Last edited: Aug 30, 2009
  27. Ron

    Ron Puritan Board Freshman

    No Hurry, Brian. And please don't feel you have to be exhaustive in your response. If you see a main point of contention, then by all means zero in on that without getting into every jot and tittle, if you prefer.

    On a more personal note, I thought of you fondly at different times this year. For one thing, I was in Arizona for Christmas at my father-in-law's place, which brought you to mind. I was not close to your area otherwise I would have tried to make contact.

    Warmly,

    Ron
     
  28. Ron

    Ron Puritan Board Freshman

    Richard,

    Thanks for the thoughts. I trust Brian would agree that for finite men to know anything there must be a deposit of all knowledge, and that such a deposit is located in the Divine Mind. Without such a deposit, for man to know anything he would have to know everything, but since God knows everything, he can grant us knowledge without our having the ability to search an infinite number of alternatives that might otherwise undermine the knowledge we might possess. What is entailed by our knowledge, however, is a justification of the truth believed. That justification (or affirmation if you will), the faculty of reason cannot supply. The affirmation of the truth is neither part of the mind, nor part of the propostion, nor found within the belief. It is a revelational justification that has its source not in our being as image bearer but in God alone.

    I've made reference to the law of contradiction. Our justification for our belief in that law-truth cannot be sourced to the human mind, lest we end up being the justification of an attribute of God, logic. Folly? The justification for the law of contradiction comes to us from outside ourselves. Indeed it must. It comes from God. It is not a part of the mind, yet rather an enabler of the mind.

    Blessings,

    Ron
     
  29. Philip

    Philip Puritan Board Graduate

    Why are you assuming Platonic idealism here? Why does there have to be a divine repository of knowledge for me to be able to know that, for example, I am sitting on a chair?

    Why do I believe in the law of non-contradiction? Because it's necessarily true since the alternative is obviously false. My saying this in no way justifies it any more than Elijah calling fire from heaven justified God's omnipotence.

    What you are searching for is metaphysical justification, not epistemological justification, which is, in my opinion, backwards.
     
  30. Brian Bosse

    Brian Bosse "The Brain"

    Hello Ron,

    Thank you for your kind words. If you are ever in the area, I would love for us to hook up.

    Please feel free to zero in on anything I said below. As such, do not feel as if you have to interact with everything below.

    I agree with you that we are dealing with semantics here. I was using the term 'presuppositionalist' as one who affirms K. I agree with you that Clark affirmed R. In fact, he defined 'knowledge' only as that which can be rightly deduced from the Scriptures. Nothing else for him was properly called 'knowledge'. I have argued against Clark's Scripturalism in other threads. Concerning Van Til, he too might have affirmed R, but I would like to comment on some of the quotes you provided.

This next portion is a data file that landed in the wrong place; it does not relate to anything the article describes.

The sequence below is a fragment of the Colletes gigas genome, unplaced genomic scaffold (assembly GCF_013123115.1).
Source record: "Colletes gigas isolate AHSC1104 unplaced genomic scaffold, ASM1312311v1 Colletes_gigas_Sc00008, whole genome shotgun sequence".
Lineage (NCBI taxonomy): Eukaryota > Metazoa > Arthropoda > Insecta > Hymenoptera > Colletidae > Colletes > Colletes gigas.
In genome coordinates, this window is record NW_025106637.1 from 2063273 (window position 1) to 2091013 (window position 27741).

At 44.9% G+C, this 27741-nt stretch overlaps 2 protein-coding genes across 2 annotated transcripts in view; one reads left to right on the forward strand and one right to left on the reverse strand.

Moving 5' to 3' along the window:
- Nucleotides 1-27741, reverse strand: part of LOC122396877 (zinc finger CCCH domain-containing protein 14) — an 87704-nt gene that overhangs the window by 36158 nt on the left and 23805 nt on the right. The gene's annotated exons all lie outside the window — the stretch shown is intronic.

When I read this, I do not see this as necessarily affirming R. When Van Til says, "It is impossible for the mind of man to function except in the atmosphere of revelation," he is simply stating that we are surrounded by the revelation of God - it is the atmosphere we breath, so to speak. As such, our mind, existing in such an atmosphere, functions within this atmosphere. This is not the same thing as saying that apart from such an atmosphere of revelation we could know nothing. It is just a picture of our created situation.

    Some of this sounds more like an affirmation of K rather than R. Also, it sounds as if you are defining knowledge in a rather precise, but limited way...

    Knowledge: 'X' is knowledge if and only if the knower is in touch with the mind of God.

    I am not exactly sure what being "in touch with the mind of God" means. I suspect you are saying that when someone understands God's revelation, then they are in touch with the mind of God. If this is the case, then you are simply defining 'knowledge' in terms of God's revelation, i.e., it is being defind in such a way as to make R necessary. Again, I am not sure why my mental states, which do not seem to be part of what is properly called General Revelation, is not considered knowledge.

    To say X is sufficient to have knowledge is not the same thing as saying X is sufficient to have all knowledge. For instance, if God does not reveal Himself to me in a saving way (enlighten me), then I cannot know those things that accompany salvation, but I still could know the truth or falsity of propositions like "I am feeling pain".

    My using LNC is a function of my mental hardware - how God created me. It is not a function of general or special revelation. Now, I grant that my using LNC screams that a creator exists (in other words K is true), but this is not the same as saying that I must first have revelation to use it. If you want to define 'revelation' in broader terms to include my mental hardware, then you may do so, but we have gone beyond the normal use of what is commonly understood as revelation. For example, Clark would claim that revelation is propositional in nature. My mental hardware is not propositional. My mental hardware is the equipment that allows me to understand and judge propositions. God gave me such equipment so I could understand revelation. I cannot understand revelation without the appropriate mental hardware. Mental hardware comes before revelation. As such, for us to be able to know anything (espitemology) we have to have the appropriate equipment given to us by God (ontology).

    God has given us the appropriate mental harware when He created us. We then use that hardware to gain knowledge like those truths found in general and special revelation. If our equipment could not in and of itself provide knowledge, then we could not even know general or special revelation. Here is another way to think of it: revelation presupposes one being able to know that revelation. If this is not the case, then what do we mean by the term 'revelation'? Our being able to know comes before our knowing. This is why I think R is false.

    Sincerely,

    Brian
     
Thread Status:
Not open for further replies.

Share This Page